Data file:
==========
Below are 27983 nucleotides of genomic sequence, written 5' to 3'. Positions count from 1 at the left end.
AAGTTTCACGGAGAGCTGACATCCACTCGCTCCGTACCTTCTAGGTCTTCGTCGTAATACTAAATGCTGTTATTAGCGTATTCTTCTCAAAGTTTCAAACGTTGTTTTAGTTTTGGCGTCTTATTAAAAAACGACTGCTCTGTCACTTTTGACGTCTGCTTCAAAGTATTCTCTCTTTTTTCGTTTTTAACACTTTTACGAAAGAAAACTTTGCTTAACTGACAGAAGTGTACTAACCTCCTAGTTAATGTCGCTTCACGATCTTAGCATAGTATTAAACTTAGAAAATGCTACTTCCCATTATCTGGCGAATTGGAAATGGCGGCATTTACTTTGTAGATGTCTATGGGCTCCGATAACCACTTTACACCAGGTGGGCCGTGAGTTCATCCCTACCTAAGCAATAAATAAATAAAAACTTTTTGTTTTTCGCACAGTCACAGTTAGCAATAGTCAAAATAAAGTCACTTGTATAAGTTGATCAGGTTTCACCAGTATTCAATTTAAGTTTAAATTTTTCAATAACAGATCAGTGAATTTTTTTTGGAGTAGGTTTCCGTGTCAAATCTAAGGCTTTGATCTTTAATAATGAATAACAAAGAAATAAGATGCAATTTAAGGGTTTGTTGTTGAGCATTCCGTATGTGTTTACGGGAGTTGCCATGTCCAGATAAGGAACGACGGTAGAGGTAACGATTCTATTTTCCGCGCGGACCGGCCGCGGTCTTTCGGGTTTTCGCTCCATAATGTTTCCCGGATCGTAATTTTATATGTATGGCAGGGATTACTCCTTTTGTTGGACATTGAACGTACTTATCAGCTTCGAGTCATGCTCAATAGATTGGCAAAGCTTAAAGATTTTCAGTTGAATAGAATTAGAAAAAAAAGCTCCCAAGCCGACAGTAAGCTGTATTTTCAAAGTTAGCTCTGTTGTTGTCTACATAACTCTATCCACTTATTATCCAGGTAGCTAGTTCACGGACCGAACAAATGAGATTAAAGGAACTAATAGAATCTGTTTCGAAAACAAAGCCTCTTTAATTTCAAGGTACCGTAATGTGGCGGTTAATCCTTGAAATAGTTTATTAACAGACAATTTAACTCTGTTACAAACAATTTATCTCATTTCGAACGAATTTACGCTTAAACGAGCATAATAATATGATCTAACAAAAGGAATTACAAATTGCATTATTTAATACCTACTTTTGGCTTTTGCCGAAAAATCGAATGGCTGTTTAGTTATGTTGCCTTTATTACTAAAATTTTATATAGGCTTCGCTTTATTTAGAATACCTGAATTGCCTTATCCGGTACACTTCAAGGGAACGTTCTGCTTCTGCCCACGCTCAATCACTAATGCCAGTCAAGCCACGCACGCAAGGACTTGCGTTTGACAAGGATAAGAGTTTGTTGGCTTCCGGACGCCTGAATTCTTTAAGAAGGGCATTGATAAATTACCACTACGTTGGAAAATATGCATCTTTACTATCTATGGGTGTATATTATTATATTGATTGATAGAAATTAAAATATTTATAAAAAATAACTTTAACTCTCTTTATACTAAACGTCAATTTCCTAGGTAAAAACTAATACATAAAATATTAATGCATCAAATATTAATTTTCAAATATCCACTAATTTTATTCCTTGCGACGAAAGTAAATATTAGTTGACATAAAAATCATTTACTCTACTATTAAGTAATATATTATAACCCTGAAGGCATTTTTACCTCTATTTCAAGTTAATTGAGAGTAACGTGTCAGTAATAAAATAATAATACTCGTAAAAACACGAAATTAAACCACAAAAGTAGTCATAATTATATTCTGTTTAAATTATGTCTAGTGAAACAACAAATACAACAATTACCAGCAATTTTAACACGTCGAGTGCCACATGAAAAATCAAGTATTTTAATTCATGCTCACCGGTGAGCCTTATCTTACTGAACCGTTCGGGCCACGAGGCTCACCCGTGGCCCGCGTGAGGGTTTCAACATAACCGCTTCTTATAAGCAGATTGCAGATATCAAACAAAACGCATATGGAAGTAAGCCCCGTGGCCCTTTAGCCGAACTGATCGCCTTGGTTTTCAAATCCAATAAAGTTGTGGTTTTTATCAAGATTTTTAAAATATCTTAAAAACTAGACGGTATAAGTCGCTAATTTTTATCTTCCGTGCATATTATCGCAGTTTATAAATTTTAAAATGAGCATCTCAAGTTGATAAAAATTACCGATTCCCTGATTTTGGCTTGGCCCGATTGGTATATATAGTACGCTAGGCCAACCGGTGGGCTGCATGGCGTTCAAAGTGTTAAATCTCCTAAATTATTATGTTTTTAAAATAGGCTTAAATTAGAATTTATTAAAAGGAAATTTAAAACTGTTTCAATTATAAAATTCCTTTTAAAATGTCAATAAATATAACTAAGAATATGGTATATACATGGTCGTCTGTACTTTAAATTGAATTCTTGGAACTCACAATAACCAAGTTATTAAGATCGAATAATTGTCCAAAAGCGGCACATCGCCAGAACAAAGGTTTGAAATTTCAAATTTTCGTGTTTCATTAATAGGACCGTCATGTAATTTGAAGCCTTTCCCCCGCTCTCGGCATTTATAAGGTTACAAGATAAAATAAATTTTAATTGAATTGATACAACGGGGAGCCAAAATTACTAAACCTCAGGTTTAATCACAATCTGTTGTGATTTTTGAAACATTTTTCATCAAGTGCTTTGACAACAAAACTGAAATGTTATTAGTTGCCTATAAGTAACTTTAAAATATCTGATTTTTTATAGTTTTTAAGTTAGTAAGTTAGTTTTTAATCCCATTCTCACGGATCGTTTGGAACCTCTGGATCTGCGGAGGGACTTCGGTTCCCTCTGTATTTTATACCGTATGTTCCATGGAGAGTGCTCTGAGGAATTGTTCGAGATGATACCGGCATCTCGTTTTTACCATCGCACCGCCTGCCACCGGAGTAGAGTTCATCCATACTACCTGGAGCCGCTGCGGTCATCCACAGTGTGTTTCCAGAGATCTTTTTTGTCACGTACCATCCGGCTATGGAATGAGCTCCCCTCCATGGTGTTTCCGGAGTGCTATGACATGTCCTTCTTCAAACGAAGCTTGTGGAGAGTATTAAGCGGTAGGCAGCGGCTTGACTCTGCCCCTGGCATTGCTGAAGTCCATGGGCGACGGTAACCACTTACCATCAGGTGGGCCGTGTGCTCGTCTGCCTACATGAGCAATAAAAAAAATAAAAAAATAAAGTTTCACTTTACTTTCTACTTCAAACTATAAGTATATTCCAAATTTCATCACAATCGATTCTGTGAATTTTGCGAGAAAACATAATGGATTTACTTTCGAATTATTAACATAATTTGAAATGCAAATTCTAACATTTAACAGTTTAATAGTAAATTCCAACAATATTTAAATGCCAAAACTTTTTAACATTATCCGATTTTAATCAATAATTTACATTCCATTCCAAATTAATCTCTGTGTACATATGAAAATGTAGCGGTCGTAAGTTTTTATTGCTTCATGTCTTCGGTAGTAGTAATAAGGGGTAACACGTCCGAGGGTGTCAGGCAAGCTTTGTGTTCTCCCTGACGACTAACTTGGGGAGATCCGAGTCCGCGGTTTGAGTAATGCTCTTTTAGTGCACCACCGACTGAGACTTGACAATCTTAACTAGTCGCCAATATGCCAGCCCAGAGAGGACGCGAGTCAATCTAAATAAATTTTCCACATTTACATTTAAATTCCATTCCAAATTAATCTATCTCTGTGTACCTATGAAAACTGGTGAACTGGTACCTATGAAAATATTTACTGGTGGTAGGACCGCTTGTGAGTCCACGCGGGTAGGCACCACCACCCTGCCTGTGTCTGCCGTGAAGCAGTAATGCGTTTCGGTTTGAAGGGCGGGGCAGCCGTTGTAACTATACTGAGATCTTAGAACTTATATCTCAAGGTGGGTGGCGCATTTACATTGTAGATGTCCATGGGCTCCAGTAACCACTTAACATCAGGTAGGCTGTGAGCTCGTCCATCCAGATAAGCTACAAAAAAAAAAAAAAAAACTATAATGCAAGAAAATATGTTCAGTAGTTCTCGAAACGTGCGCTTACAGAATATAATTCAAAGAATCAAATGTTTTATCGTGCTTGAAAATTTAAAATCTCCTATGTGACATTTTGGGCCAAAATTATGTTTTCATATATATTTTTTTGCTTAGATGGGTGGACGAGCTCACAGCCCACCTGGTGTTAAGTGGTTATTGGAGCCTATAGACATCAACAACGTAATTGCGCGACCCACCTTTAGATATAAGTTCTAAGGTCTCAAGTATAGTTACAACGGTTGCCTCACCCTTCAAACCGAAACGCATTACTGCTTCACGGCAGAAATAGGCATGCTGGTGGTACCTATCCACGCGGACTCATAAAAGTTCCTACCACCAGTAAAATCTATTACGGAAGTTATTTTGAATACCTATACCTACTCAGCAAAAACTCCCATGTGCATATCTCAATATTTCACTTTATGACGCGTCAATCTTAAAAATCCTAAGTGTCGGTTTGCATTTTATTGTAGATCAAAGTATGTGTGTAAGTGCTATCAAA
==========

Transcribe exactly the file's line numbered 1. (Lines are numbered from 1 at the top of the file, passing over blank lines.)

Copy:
Below are 27983 nucleotides of genomic sequence, written 5' to 3'. Positions count from 1 at the left end.